Conditions Treated

Thumb Ulnar Collateral Ligament Injury

Ulnar Collateral Ligament Injury of the thumb occurs when the thumb is overstretched away from the hand causing either a sprain, partial or full-thickness tear to the stabilising ligament. This can occur from a single forceful incident such as being hit by a cricket ball or from a fall. It is often called a ‘skier’s thumb” as the ligament can be overstretched in a fall while holding ski poles. Less commonly it can be caused by ongoing overuse (Gamekeeper’s thumb).

The ulnar collateral ligament is important for thumb stability during pinch and gripping activities.

What is the ulnar collateral ligament injury thumb?

Most thumb sprains involve the ulnar collateral ligament which is located on the inside of the knuckle joint. A tear to this ligament can be painful and make the thumb feel unstable. It may also weaken the ability to grasp ob the thjects using the thumb and index finger. These injuries can also include an avulsion fracture.

Ligament injuries are classically divided into three categories:

  • Grade 1 injury: the ligament is strained, but intact with relatively normal resistance to forces (“no laxity”)
  • Grade 2 injury: the ligament is partially torn with reduced resistance to forces (“increased laxity”)
  • Grade 3 injury: the ligament is completely ruptured.


A thumb UCL injury can result from a fall onto an outstretched hand that causes the thumb to bend away from the palm or from a blow to the inside of the thumb, for example from a ball.  A thumb UCL injury is most common in sports such as skiing, snowboarding, basketball, football etc

Signs & Symptoms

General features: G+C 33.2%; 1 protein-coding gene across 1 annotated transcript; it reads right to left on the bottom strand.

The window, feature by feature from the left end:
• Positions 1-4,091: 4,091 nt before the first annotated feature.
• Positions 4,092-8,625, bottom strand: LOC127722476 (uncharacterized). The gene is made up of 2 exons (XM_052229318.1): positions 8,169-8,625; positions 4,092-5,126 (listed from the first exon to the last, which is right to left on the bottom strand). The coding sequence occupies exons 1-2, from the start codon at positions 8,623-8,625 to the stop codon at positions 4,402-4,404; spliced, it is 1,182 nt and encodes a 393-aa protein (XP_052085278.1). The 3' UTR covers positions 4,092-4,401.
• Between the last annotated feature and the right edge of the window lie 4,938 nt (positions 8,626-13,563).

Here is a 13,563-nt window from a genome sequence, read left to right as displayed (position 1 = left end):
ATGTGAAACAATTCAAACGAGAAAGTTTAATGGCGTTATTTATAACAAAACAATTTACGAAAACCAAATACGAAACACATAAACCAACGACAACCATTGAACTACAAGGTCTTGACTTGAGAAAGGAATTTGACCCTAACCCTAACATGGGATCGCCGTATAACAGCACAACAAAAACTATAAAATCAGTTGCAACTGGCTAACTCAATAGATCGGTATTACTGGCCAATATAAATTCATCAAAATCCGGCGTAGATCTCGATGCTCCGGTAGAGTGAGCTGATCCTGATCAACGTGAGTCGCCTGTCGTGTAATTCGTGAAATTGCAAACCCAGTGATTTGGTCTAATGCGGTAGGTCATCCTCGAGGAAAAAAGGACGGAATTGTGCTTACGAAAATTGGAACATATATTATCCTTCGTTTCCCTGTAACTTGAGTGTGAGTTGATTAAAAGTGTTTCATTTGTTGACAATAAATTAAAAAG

Pain is a common symptom of a thumb UCL injury, though you may or may not feel pain right away. The degree of pain and other symptoms will depend on the severity of your injury. Other common symptoms include:

  • Pain that worsens when moving your thumb
  • Bruising, swelling, and tenderness at the base of the thumb
  • Thumb feels loose and not secure
  • Weakness when gripping or squeezing with the thumb and index finger
  • A lump and swelling on the inside of the thumb


Your treating doctor may recommend an x-ray, ultrasound or other imaging to assist with diagnosing and grading the injury. For treatment see a hand therapist who is skilled at assessing the injury and stability of the injured thumb. Partial tears can be treated conservatively by a hand therapist with the fabrication of a custom made thermoplastic splint.  Depending on the severity of the injury this may be required for 4-6 weeks full time. After this, the therapist will assist with exercises aimed at regaining movement and strength.

Complete tears are likely to require surgical reattachment.

Melbourne Hand Therapy Can Help You

Our therapists at Melbourne hand therapy are experts at managing this injury from the acute phase through to the rehabilitation phase. Our aim is to heal the injury as quickly as possible to allow for a return to all normal functional activities including work, sports and recreation. We work closely with Melbourne’s best hand surgeons and can organise a timely referral if surgery is required.